The wine world has been buzzing all month over the latest issue of Wine Spectator magazine, which has finally acknowledged that not only are screw tops (aka Stelvin closures) perfectly acceptable for wine, they actually fared better than traditional and synthetic cork in terms of keeping wine fresh and ultimately drinkable.
So why'd they suddenly see the light? Because of a study conducted over a period of ten years by the Australian Wine Research Institute, which revealed that out of thousands of bottles of semillon closed with everything from natural cork to plastic, the wines sealed with a screw top actually showed the least amount of oxidation and revealed fresh, delicious flavors even after ten years of aging.
Read on to get the skinny on screw tops, once and for all.
1. Cork taint wrecks more wine than you realize. Ever wanted to impress your friends by whipping out your super-cool Rabbit wine opener and uncorking a bottle of your favorite wine, only to be greeted by an aroma not unlike grandma Ruby's basement, circa 1978? That smell is a dead giveaway that you were one sip away from drinking a "corked" wine. It's estimated that one in every case of bottles using traditional cork closures is in some way contaminated by a chemical compound known as 2,4,6-trichloroanisole, or TCA, which is commonly formed by a reaction between naturally occurring molds present in raw cork bark or in wood used for barrels. Industry reports estimate that anywhere from two to seven percent of all wines using natural cork closures are tainted by TCA. Suddenly that screw-top wine doesn't seem quite as "low end," does it?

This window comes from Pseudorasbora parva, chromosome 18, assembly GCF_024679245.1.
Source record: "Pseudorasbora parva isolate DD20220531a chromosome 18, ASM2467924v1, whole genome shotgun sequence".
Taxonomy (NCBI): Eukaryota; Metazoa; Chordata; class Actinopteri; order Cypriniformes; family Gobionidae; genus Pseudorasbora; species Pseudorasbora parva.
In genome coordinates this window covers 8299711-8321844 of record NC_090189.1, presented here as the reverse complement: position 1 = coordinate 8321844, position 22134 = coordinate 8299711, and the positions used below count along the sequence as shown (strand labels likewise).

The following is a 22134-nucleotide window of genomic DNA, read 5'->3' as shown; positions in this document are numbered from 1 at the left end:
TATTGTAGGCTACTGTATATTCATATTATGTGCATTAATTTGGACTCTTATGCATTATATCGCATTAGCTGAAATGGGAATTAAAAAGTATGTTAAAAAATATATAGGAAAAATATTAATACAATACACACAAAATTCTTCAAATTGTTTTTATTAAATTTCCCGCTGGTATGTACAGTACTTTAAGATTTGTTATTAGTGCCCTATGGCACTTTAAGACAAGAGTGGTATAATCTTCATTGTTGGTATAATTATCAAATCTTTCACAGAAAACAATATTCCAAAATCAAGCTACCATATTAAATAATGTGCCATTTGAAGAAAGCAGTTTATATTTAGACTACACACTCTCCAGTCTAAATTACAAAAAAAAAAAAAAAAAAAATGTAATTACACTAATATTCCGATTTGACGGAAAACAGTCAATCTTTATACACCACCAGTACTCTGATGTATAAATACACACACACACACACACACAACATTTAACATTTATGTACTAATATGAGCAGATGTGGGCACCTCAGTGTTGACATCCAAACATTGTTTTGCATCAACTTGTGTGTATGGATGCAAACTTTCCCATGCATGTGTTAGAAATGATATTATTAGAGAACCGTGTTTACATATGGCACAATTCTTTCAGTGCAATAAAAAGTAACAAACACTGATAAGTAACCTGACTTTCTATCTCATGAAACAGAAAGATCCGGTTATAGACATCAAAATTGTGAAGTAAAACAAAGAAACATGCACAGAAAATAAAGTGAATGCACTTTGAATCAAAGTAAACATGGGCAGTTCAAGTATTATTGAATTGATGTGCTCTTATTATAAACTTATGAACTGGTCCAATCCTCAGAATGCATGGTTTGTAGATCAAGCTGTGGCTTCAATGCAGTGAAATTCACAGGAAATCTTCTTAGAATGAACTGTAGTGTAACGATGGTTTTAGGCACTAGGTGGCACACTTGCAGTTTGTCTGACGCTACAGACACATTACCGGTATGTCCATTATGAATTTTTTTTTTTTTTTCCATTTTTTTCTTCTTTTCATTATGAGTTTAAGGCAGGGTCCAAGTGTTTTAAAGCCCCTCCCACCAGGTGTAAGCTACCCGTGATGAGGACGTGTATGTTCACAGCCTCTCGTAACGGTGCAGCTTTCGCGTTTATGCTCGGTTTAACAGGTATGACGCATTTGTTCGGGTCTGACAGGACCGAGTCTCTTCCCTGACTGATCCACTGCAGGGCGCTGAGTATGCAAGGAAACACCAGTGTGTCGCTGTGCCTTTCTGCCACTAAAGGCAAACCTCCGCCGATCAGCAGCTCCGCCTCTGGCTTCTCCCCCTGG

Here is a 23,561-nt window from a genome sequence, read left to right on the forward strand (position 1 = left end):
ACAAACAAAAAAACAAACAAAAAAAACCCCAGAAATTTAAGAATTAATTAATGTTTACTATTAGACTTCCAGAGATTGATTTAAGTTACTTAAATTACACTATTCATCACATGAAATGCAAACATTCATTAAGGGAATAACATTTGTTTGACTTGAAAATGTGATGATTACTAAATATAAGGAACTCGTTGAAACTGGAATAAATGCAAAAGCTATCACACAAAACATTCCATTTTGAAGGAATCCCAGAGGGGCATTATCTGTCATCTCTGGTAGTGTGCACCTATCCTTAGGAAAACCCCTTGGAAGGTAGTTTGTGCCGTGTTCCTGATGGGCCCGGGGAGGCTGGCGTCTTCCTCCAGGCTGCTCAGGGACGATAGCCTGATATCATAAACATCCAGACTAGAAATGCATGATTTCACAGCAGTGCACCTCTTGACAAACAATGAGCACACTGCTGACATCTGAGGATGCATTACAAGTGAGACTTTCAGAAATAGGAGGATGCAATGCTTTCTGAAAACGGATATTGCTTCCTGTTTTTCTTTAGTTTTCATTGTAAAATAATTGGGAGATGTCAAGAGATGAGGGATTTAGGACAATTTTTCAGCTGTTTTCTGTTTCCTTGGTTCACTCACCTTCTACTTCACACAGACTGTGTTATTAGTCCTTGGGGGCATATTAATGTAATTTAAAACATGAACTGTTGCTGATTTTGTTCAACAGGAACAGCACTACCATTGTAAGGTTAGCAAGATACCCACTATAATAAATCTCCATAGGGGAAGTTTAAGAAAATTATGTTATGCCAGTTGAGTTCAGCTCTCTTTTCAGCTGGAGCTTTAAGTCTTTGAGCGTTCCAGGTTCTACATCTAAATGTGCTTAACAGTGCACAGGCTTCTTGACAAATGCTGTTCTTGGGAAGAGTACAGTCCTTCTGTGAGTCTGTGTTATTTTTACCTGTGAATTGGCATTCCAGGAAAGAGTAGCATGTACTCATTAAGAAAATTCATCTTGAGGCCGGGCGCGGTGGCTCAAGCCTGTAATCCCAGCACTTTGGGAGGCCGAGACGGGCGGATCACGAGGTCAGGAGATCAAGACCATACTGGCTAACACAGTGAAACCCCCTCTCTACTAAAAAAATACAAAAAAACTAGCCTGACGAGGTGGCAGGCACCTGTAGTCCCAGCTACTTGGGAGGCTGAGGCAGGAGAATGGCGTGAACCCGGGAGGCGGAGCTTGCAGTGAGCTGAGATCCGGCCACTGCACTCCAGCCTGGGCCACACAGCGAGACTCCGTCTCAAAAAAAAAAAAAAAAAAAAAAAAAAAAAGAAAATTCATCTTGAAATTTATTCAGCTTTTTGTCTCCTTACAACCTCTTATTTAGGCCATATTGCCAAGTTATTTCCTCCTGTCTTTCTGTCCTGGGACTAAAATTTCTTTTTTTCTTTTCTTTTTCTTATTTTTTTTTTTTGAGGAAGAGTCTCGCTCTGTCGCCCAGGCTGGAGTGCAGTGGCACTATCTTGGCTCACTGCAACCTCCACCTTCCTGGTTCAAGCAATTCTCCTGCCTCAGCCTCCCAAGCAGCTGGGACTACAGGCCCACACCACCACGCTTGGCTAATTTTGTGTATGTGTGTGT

We Believe Local Journalism is Critical to the Life of a City
Engaging with our readers is essential to Westword's mission. Make a financial contribution or sign up for a newsletter, and help us keep telling Denver's stories with no paywalls.
Support Our Journalism
2. Oxidation is not your friend. Oxidation is a wine term referring to the chemical reactions that take place when wine comes into contact with air. It's actually an important part of winemaking, so it's not always a bad thing: The issue here is really about uncontrolled oxidation. It's like when an apple turns all brown and nasty because it's been sitting out too long. Now imagine your wine tasting like that apple. Yeah, not so much. Stelvan closures have been proven to prevent this "bad" oxidation, which means your wine tastes better, longer.
3. Wine producers are on board. With Australia and New Zealand leading the charge (the Kiwis claim that 90 percent of their wines use screw caps), it's looking like non-cork wine stoppers are on track to take over the market by 2015. American wine industry darlings like PlumpJack, Bonny Doon and Hogue have all adopted the Stelvan closures, which has helped to reverse the common perception that screw-tops are only for cheap, tasteless swill.
A few screw-topped wines worth checking out:
Bonny Doon Big House Red or Big House White ($10) Matua Valley Sauvignon Blanc 2009 ($9) Screw Kappa Napa Cabernet Sauvignon 2007 ($13) R. H. Phillips Toasted Head Shiraz ($16)